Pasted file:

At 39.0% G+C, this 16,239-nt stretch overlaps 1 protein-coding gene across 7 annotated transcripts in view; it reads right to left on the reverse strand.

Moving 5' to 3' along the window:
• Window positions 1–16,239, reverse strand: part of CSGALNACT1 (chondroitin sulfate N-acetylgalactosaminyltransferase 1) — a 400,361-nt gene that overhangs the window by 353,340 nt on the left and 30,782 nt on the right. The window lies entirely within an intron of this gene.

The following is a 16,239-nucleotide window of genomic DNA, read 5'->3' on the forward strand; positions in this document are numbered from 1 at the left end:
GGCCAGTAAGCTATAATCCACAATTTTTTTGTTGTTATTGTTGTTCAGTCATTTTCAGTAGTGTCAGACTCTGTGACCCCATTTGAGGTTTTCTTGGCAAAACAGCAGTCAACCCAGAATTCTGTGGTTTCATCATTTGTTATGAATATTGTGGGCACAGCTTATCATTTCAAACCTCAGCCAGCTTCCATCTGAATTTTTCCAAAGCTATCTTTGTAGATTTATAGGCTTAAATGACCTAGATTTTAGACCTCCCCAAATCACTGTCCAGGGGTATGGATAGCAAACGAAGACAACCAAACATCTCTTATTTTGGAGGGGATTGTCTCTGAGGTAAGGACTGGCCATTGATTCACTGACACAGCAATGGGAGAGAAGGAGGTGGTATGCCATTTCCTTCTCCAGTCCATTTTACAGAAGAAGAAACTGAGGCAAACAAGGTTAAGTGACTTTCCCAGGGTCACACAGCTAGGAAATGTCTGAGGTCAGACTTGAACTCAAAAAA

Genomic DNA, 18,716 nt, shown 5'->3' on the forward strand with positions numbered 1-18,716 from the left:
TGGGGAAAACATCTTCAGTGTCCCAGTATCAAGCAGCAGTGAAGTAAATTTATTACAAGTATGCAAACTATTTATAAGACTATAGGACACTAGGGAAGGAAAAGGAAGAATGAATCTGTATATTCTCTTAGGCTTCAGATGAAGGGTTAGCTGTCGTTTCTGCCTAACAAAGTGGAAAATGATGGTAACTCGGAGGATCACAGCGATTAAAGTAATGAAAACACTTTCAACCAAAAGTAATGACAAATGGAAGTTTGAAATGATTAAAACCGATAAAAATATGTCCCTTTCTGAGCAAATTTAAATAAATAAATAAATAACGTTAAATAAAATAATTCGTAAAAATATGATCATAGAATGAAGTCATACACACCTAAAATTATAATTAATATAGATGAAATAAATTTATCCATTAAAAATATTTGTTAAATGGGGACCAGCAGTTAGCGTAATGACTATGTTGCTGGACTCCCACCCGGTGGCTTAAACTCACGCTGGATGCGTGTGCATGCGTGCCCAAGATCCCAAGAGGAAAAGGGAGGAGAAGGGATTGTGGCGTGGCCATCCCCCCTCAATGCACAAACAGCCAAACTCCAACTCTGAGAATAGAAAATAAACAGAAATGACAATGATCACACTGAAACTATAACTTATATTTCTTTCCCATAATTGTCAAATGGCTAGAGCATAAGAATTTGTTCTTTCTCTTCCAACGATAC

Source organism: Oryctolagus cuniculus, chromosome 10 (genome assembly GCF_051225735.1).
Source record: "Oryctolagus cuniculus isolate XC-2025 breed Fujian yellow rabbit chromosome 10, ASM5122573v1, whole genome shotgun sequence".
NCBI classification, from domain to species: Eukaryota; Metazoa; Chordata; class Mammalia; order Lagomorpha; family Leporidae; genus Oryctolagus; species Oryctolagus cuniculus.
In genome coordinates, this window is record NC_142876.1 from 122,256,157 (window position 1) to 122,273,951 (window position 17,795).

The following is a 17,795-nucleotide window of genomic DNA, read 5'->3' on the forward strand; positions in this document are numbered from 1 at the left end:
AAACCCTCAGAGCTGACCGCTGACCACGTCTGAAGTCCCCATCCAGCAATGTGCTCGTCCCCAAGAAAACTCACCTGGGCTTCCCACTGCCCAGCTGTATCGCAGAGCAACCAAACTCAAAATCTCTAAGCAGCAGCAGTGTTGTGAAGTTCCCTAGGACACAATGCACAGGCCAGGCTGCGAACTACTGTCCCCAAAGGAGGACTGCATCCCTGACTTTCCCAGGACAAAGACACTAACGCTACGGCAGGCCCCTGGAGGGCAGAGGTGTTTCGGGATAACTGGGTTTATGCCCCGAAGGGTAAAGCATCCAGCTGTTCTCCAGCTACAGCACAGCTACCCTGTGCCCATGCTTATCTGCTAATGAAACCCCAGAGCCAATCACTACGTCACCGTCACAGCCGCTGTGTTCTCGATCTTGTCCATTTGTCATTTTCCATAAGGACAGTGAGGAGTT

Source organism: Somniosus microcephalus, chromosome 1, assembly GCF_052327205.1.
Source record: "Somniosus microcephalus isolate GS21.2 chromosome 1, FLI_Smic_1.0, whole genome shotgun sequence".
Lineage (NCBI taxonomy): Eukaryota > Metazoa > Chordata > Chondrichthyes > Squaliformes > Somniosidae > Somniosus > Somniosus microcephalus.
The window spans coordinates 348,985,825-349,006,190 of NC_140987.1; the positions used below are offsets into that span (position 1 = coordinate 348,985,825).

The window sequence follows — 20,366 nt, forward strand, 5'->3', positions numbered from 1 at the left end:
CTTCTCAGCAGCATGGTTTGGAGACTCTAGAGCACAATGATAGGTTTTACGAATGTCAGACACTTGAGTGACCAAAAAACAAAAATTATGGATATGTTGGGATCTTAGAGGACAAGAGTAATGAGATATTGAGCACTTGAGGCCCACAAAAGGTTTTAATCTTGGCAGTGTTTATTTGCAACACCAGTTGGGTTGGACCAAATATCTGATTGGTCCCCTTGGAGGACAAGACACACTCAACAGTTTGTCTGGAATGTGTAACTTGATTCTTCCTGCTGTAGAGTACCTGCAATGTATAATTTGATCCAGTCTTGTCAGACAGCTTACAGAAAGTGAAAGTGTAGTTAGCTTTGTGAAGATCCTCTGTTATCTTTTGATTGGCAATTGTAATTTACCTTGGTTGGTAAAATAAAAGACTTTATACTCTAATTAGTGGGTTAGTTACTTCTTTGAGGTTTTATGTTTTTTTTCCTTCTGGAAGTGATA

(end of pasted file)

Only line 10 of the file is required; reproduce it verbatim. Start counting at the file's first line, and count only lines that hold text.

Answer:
NCBI classification, from domain to species: Eukaryota; Metazoa; Chordata; class Mammalia; order Lagomorpha; family Leporidae; genus Oryctolagus; species Oryctolagus cuniculus.